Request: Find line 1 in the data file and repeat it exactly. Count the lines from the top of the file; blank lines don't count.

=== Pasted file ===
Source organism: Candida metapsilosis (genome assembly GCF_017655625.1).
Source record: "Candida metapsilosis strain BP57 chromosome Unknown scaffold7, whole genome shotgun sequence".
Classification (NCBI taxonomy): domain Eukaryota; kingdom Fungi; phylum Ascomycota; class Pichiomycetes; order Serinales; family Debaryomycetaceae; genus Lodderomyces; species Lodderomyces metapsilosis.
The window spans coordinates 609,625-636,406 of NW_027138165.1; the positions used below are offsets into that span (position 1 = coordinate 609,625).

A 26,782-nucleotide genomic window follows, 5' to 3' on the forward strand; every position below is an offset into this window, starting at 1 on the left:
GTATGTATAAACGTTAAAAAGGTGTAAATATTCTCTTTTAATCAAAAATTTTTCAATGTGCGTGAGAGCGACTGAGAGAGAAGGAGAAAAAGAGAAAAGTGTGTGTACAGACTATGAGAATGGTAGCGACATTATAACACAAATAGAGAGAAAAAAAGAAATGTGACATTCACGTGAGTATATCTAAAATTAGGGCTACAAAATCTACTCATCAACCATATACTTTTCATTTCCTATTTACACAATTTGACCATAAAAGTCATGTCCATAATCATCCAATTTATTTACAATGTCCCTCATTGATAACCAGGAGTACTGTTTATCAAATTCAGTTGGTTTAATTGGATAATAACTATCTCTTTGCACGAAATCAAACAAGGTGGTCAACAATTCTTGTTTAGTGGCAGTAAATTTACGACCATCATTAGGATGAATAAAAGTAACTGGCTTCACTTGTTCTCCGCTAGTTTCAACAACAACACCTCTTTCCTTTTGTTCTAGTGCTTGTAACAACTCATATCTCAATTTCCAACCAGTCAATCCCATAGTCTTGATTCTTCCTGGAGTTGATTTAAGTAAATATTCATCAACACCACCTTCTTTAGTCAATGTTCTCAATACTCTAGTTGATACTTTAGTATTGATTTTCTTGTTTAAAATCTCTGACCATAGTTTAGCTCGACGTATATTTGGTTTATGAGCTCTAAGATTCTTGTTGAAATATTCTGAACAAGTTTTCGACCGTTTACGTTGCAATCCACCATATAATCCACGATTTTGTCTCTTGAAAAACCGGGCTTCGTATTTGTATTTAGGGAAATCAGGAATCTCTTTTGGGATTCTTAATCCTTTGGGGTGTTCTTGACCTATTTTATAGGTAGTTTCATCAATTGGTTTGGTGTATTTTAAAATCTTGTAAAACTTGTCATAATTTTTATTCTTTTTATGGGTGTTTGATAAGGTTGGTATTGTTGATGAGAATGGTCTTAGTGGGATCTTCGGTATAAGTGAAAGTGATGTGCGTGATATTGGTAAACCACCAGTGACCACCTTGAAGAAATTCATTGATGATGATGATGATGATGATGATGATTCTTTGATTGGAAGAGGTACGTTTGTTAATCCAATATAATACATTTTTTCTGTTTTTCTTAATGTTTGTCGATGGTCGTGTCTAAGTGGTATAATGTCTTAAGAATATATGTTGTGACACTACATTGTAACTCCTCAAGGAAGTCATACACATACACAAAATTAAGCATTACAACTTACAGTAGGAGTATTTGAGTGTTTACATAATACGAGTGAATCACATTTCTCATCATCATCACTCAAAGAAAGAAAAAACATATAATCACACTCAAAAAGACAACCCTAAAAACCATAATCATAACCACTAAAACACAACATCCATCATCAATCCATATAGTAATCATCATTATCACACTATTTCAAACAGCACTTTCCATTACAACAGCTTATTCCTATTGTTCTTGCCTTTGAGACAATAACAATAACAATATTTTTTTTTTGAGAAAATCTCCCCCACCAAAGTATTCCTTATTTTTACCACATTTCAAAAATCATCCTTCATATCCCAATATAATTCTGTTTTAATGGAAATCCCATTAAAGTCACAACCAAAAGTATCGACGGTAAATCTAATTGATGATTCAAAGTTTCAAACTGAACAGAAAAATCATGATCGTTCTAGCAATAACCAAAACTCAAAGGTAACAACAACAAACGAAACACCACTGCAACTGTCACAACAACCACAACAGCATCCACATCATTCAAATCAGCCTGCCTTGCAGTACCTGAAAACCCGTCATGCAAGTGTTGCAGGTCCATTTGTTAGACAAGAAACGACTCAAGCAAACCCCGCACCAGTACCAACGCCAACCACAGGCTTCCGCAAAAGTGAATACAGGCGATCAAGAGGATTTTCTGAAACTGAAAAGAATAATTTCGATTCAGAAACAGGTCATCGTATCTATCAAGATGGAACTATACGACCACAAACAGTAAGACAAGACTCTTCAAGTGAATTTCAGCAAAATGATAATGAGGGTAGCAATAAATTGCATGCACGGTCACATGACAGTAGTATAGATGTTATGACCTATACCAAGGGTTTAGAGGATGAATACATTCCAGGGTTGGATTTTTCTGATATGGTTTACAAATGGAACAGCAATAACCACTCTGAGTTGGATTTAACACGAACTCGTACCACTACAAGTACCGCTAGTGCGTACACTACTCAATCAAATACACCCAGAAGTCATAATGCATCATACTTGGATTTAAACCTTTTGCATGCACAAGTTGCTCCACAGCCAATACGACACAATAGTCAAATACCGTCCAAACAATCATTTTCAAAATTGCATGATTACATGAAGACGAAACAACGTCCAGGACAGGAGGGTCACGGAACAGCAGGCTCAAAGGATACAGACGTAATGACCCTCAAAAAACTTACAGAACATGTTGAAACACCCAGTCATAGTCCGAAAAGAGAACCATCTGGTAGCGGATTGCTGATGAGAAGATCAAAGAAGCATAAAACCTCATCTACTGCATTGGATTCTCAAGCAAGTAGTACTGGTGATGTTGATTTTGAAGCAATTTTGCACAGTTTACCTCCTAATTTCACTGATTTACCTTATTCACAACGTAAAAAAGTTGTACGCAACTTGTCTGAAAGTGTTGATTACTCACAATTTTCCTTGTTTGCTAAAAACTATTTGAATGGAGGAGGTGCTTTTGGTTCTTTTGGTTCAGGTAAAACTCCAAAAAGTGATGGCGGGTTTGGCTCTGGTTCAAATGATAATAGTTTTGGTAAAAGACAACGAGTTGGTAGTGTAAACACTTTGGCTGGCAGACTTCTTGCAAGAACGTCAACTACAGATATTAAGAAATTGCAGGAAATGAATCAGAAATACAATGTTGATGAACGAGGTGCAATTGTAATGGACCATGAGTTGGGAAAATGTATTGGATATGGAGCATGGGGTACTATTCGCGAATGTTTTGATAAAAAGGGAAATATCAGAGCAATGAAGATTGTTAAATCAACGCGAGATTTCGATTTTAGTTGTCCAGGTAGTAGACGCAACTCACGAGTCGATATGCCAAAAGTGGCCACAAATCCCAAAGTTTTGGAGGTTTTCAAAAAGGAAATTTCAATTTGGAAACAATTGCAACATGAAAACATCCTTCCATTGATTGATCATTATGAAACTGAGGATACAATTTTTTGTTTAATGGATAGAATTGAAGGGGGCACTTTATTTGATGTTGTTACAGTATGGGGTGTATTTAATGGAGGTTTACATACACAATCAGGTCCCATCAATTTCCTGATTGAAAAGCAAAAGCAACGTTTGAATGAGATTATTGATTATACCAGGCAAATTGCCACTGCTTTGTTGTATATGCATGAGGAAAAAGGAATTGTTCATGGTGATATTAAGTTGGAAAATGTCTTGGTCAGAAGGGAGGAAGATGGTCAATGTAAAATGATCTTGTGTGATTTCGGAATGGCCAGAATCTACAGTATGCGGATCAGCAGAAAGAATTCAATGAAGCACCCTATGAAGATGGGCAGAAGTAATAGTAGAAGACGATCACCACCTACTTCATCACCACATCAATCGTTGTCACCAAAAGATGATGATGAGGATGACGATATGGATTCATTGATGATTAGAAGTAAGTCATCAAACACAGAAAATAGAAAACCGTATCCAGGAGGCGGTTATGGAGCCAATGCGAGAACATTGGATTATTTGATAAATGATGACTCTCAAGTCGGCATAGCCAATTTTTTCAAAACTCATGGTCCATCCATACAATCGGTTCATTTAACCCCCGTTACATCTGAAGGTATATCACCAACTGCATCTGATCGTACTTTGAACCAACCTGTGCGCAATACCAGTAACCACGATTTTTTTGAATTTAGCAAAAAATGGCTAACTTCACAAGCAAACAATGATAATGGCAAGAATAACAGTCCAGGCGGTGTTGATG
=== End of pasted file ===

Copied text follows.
Source organism: Candida metapsilosis (genome assembly GCF_017655625.1).